Chapman, born in New Plymouth and educated primarily in Canterbury, having moved there at the age of 11 for high school and later university, has "come home" to join ASB in Auckland. She spent five years with the Commonwealth Bank, and admits she loved the Aussie lifestyle. In a business sense, she says the principal lesson she learned was that you can complete as much transformation in a very big company as a smaller one. "Size doesn't really inhibit as long as you are clear about your vision and goals. Get everyone lined up behind you, then size and scale doesn't stop you."

And living on the other side of the Ditch? "Auckland is a great place to live and you think it's going to be really hard to settle somewhere else. But you get to Sydney and there are quite a lot of similarities to Auckland.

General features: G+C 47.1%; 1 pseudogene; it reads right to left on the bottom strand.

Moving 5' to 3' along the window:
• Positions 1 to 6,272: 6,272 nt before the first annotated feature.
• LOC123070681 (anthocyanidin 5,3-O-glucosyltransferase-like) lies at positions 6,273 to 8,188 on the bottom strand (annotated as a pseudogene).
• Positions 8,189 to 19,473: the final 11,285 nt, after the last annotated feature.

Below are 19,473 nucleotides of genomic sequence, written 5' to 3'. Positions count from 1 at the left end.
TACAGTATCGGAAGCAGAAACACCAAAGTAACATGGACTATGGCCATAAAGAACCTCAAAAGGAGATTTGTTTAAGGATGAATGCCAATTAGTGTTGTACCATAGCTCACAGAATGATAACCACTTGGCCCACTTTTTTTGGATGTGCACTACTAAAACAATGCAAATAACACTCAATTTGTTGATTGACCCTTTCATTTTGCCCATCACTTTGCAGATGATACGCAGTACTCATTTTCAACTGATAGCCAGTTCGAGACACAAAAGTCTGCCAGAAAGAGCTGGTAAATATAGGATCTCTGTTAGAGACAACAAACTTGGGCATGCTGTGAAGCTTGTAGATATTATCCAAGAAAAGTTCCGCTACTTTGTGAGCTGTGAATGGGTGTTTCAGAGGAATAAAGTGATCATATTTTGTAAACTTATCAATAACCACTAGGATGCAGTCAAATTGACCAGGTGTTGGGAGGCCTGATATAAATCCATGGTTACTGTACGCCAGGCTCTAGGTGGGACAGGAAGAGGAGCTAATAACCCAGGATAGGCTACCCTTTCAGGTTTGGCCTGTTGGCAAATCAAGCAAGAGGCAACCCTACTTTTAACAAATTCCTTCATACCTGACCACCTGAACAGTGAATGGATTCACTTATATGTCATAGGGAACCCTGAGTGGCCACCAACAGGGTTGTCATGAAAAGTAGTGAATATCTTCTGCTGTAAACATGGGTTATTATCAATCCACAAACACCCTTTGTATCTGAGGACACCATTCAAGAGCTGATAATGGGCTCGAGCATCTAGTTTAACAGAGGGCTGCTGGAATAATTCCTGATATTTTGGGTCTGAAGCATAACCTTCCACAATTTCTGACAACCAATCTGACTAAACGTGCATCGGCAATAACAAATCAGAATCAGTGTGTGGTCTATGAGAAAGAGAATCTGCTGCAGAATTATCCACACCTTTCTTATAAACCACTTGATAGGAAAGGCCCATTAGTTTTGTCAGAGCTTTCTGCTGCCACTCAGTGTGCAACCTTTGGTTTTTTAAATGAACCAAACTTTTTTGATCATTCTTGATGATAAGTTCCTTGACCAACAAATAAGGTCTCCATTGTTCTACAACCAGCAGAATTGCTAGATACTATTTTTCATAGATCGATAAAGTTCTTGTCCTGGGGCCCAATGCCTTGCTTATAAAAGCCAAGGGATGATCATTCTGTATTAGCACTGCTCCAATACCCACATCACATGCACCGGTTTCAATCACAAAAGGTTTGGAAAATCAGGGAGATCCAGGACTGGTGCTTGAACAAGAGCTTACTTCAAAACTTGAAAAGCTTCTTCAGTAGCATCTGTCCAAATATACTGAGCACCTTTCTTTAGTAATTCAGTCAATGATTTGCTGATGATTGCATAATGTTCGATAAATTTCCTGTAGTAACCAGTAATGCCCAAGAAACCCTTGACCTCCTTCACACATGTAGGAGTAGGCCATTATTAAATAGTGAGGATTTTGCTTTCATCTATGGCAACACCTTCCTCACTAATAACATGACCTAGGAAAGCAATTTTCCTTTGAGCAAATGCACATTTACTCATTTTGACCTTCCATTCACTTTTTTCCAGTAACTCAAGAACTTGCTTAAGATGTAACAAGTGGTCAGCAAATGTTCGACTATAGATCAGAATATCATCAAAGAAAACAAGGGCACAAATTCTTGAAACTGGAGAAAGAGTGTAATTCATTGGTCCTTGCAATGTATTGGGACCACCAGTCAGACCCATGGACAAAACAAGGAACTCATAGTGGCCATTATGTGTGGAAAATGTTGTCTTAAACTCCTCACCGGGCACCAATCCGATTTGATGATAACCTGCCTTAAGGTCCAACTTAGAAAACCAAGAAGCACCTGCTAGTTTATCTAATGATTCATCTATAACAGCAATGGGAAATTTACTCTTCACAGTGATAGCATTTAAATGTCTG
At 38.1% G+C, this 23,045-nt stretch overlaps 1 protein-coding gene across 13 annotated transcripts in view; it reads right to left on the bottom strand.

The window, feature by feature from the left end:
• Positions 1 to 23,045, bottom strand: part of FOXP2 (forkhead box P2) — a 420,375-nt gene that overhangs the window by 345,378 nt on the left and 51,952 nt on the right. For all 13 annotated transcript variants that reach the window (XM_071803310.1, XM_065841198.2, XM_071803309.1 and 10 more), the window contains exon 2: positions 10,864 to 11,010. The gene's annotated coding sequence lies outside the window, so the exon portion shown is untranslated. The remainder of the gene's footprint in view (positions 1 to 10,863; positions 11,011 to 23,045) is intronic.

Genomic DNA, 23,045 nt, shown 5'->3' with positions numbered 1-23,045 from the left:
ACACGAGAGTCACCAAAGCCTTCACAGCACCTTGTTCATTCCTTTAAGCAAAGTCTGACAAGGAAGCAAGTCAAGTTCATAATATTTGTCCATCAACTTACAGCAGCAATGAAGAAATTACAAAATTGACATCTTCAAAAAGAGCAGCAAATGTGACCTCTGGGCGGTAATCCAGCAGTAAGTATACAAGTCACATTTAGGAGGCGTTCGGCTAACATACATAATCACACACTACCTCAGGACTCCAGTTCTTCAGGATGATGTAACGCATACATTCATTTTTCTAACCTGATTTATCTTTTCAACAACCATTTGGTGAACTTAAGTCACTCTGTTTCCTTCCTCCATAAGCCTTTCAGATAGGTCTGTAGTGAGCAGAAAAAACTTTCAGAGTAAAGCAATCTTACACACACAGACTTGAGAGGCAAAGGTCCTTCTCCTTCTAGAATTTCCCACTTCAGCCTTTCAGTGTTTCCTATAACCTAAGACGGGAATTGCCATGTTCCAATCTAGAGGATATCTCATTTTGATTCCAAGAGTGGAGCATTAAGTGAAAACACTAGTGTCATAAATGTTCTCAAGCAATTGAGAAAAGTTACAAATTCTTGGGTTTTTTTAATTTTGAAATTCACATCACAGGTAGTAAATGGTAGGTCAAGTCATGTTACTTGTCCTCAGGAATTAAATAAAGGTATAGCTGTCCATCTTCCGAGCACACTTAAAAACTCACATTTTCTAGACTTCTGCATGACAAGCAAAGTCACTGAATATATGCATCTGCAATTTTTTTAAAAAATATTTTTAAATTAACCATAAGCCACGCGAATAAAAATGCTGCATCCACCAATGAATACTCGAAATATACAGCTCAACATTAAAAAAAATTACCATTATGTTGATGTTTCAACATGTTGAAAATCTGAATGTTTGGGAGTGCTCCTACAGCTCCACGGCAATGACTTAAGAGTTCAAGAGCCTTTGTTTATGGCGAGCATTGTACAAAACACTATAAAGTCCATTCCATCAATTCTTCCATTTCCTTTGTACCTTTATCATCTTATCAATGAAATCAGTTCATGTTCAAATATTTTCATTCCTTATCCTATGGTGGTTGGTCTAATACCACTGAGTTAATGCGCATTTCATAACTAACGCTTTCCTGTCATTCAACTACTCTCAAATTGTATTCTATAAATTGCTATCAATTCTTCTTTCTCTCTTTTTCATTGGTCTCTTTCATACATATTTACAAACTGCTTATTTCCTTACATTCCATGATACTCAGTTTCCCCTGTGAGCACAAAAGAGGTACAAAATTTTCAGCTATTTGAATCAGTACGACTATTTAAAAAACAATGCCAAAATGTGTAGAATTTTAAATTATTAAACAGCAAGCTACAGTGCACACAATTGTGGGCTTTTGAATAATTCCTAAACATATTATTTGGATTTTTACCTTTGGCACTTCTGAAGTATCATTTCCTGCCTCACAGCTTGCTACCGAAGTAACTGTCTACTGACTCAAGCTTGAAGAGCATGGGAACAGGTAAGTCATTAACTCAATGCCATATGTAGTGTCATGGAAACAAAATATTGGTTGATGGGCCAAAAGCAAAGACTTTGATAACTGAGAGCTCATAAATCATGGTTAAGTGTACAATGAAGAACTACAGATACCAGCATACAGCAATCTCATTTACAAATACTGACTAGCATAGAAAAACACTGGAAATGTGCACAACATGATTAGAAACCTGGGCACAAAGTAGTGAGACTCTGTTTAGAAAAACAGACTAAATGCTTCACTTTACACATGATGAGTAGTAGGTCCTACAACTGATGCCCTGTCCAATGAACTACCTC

"It is a very positive, dynamic place to live and the climate is amazing. However, Sydney is much more expensive than Auckland. But above all, working in Australia gave me that much bigger global perspective."

And her teenage son has been so taken with the place that he elected to stay at his Australian school, which has meant Mum commuting across the Tasman most weekends. "It isn't a very difficult thing to do. And I notice many of the same faces flying with me each time. After all, many people in Australia and New Zealand drive further than that each weekend to get to their beach house."

But what kind of a person is Barbara Chapman? Well, her slight, compact figure should not fool you. She wields a vibrant intellect, as you'd expect from someone in such a high-powered job. She doesn't suffer fools, and there is a crisp, businesslike tone to her greeting and conversation.

Above all, she insists, she is a positive type of person. "You have to be positive about things. There was a really positive energy and momentum built up in New Zealand for the Rugby World Cup and I loved seeing that.

"That is really critical to New Zealand, that positive energy. If we can capture and harness that, turn it into other pursuits that benefit New Zealand and then keep it going, that would be amazing."